What about locally?

McKee and Isaacs question why towns can’t provide the service for the main roads coming into the city? Isaacs said the Town of Weaverville has no plans to clean the sides of the road, even though the area is in the town’s limits.

The Tribune contacted the Weaverville Town Manager Selena Coffey about what attempts the town is taking to clean roadside trash.

“The Public Works staff tries to find time during the winter and early spring months to gather litter along the main roadways into town, such as Weaver Boulevard, Main Street, and Merrimon Avenue, but unfortunately, they are not always able to get to all town streets due to workloads,” Coffey told the Tribune. “As to labor or money, when they have time they may use a five-person crew for a day for a litter pickup along a section of main thoroughfares, totaling approximately 40 hours per day.  In addition, when they mow or use string trimmers during the summer months along road shoulders, they pick up litter while they are working to keep from ripping and spreading it.”

Coffey acknowledged the efforts of McKee and Isaacs in her statement to the Tribune. “Some of our citizens and neighbors have helped by picking up litter along Merrimon Avenue from West Funeral Home to Pizza Hut, and last year collected a total of 41 bags of litter and debris during two pickup days in August and December. The Rotary Club has held a trash pick-up day on Saturday, March 16, on Weaver Boulevard.  We are supplying orange trash bags and then picking up their collected trash on Saturday afternoon.”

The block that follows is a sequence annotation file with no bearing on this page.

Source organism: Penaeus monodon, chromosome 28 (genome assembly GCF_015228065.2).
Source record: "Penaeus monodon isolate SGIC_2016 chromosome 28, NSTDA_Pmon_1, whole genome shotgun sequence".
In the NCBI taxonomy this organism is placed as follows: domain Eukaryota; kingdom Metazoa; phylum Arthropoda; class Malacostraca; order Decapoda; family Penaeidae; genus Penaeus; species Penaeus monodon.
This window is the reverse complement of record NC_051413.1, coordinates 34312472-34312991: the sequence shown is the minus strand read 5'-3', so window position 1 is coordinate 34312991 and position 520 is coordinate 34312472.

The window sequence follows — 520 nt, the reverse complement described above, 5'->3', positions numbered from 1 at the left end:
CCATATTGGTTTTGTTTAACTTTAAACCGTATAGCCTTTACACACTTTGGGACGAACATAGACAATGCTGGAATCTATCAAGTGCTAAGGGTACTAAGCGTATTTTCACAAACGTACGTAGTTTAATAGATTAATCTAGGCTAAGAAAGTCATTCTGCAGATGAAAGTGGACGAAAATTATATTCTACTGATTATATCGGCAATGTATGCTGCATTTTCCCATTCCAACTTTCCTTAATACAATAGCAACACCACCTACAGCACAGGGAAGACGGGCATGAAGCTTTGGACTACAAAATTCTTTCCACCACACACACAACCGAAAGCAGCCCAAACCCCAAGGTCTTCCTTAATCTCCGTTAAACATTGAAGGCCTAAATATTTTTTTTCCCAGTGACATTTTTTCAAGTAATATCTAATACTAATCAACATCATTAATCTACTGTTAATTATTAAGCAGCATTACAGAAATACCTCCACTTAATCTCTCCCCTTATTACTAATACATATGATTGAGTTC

The town also holds Spring Clean up as does Woodfin. “In the February e-Focus newsletter, we included an article about spring cleaning around town and our offer to provide orange trash bags to citizens who wanted to spend some time cleaning their streets. We haven’t yet had a significant response to this, so whatever you publish could help us.”

Woodfin Town Administrator Jason Young directed the Tribune’s inquiries about the issue to Woodfin Public Works Director Johnny Brooks. Brooks said, “Yeah, we have several areas in Woodfin where we have trouble with littering. Roads like Gorman Bridge Road, Brookdale Ave, Lookout Road, and Goodman Road seem to be the main concern for us. Furniture is the most popular items dumped on these roads.” Brooks estimates the town spends about $3,000 to $5,000 annually on the clean-ups.

Residents of the area better not look to the county for help according to Roger Presley Buncombe County’s only Environmental Control person. “We really don’t address roadside litter,” Presley told the Tribune. “Basically it’s left up to the community to do roadside pick-ups. DOT provides the orange bags, and the community will clean it up, leave the orange bags and the DOT will come back and pick it up.” He added, “Buncombe County don’t have the resources.”

What about enforcement of litter laws?

The possibility of getting caught littering is almost non-existent, and the chance of a fine or conviction is even lower according to the DOT’s report. The report relates that there were 3,028 charges of littering in the state last year. Of those only 948 convictions were obtained.

“As in previous years, the Conference of Chief District Court Judges continued to provide an alternative to first-time offenders charged with littering of less than 15 pounds. On execution of written waiver of appearance and trial and plea of guilty/responsible, an offender may have the court appearance waived. The fine for intentional littering is $250 plus costs and $50 plus costs for unintentional littering.”

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Clint Parker

Publisher & Editor Weaverville Tribune